[2016 is the year of the Arkitrek Sabbatical and we’ll be publishing a series of articles by Arkitrekkers explaining what the sabbatical means to them. Arkitrek founder, Ian Hall, kicks us off.]
Sabbatical to me means to take time out from a job that you intend to return to. In contemplating the meaning of the Arkitrek Sabbatical, I am immediately faced with the difficulty of separating myself from Arkitrek. Am I speaking about what the Arkitrek Sabbatical means to me, or what the Sabbatical means to Arkitrek?
To Arkitrek, the Sabbatical primarily means needing time to adapt to both a downturn in business and being dealt an almost entirely new cast of staff: coincidentally and for different reasons in mid-2015 most of the Arkitrek staff, including the entire management team, decided that they wanted to take time out at the same time. The Arkitrek Sabbatical for me is therefore about separation and succession.
The idea of a leadership transition is not new to Arkitrek and as the founder I had our separation in mind back in 2005 when my old mate and junglist, Andy Lo, first coined the name. It is common for architecture practices to be named after either their founder, or founding partners. I did not want this because I wanted to one day pass the business to other people without also passing them the burden and indignity of working in someone else’s name. Arkitrek was the perfect name that resonated with our founding values and upon which other people could imprint their own values and experiences.
“Why do you want to keep Arkitrek going?” was the surprising question, on the subject of succession, posed to me by Phyllis Chin recently. Beyond the mundane answer that: ‘I want a chance to recoup my investment’ and the sentimental: ‘It would be a shame for it to die’, lies a third answer that ‘there are many outstanding Arkitrekkers who have told me that given a chance they would want to come back to work for Arkitrek. I want to keep it going so that they will have something to come back to.’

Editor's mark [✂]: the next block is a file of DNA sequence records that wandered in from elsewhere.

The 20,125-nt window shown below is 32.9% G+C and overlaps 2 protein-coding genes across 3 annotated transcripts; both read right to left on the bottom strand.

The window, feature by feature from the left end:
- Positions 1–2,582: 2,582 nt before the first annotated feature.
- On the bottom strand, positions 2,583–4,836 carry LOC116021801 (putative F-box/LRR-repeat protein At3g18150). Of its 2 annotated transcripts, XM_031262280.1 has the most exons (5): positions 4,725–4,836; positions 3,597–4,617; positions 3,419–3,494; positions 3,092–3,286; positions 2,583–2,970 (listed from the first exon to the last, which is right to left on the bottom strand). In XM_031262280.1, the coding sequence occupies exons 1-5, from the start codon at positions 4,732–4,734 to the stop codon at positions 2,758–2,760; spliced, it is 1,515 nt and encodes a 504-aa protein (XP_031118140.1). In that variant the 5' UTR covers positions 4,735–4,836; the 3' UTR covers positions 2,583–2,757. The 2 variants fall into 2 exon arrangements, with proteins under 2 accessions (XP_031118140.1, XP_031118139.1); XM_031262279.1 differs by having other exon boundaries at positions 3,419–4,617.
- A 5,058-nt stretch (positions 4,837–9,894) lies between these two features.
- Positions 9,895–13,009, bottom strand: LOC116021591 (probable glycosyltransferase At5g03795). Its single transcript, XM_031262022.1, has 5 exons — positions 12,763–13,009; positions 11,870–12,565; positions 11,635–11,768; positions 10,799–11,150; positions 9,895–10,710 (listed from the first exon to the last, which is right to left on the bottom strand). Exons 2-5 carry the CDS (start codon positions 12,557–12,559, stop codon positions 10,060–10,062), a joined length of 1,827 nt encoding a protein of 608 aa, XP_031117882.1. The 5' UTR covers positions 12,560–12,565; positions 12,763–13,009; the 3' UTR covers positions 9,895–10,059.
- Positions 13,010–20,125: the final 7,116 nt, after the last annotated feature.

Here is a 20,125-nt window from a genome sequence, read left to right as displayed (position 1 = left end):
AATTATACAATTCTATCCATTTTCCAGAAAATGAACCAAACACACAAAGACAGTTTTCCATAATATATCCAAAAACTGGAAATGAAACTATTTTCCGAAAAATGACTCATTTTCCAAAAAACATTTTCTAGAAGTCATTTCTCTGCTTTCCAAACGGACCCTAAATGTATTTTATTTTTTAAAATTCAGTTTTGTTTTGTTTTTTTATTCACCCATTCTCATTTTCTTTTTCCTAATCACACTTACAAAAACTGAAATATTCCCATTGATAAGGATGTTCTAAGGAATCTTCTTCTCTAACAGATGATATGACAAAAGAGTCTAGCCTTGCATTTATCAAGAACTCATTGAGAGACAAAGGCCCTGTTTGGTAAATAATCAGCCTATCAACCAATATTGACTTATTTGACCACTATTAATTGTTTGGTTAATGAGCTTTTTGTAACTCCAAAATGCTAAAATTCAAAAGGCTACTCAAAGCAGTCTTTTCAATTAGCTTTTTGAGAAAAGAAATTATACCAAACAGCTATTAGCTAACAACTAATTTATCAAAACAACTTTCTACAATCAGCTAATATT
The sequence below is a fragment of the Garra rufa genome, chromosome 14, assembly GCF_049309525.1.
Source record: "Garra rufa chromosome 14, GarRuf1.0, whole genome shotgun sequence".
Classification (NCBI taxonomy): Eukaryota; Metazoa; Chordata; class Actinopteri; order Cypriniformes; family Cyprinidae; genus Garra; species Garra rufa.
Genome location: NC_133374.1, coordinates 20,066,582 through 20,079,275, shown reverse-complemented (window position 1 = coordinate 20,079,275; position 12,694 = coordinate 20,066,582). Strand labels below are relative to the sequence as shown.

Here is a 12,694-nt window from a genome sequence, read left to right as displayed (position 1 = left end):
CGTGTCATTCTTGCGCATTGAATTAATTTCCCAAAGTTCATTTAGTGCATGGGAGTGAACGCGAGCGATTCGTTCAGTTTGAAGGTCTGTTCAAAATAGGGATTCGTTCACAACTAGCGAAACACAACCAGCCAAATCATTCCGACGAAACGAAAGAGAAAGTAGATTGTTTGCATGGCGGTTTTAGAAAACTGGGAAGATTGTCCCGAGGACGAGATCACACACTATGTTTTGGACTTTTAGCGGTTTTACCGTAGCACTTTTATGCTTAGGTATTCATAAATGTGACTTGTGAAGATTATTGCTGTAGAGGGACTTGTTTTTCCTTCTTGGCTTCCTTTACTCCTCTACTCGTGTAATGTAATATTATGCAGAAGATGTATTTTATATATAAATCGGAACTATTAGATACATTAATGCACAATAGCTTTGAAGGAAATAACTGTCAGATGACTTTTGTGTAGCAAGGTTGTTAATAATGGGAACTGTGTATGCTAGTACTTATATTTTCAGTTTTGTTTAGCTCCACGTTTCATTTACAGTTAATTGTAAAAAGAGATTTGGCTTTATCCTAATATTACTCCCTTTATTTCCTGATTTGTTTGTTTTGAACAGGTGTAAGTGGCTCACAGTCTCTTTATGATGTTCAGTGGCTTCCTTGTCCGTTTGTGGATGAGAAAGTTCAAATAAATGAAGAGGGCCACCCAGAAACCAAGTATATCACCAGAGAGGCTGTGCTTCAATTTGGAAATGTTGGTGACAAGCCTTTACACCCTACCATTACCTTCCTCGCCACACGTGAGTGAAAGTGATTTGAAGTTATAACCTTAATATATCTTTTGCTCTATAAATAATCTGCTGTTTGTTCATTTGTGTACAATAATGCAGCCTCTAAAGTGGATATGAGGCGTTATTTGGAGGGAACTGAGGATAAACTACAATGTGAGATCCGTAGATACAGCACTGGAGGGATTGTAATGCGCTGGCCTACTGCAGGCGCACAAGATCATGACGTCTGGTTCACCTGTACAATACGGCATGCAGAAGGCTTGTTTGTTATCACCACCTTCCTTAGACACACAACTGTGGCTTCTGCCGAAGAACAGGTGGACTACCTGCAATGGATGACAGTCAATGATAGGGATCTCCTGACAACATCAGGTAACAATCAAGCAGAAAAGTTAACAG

As it turns out, Arkitrek is not entirely on sabbatical: there will be no Arkitrek Camp in 2016 but we do have to ensure that we honour our professional duty to existing clients and that we follow up on existing business leads. Luckily for Arkitrek, Filzah Jamjam decided that she doesn’t want to move on this year after all and is sticking around to keep the candle burning.
Remember at the start that I said that a sabbatical is something that you come back from. Arkitrek will come back from the Sabbatical with an entirely new management team, new staff, new advisers, new clients and new business opportunities. As for me, I may not come back to Arkitrek Malaysia, but somewhere else in the world. This opens up the enticing possibility of global expansion.
Meanwhile I still need the sabbatical time out to figure out how to effect my separation and succession. I have brought Arkitrek to a good place and now it’s time to make space for the far greater potential of all those outstanding Arkitrekkers. In this article in the Harvard Business Review, the author discusses ‘the founder’s dilemma’, and postulates that as a business grows, sooner or later the founder will have to make a decision between being rich and being in control.
I want Arkitrek to be rich and the Arkitrek definition of rich is probably more in line with Bob Marley than a venture capitalist, but I think that the point of the article is on the mark. It is time for me to relinquish control.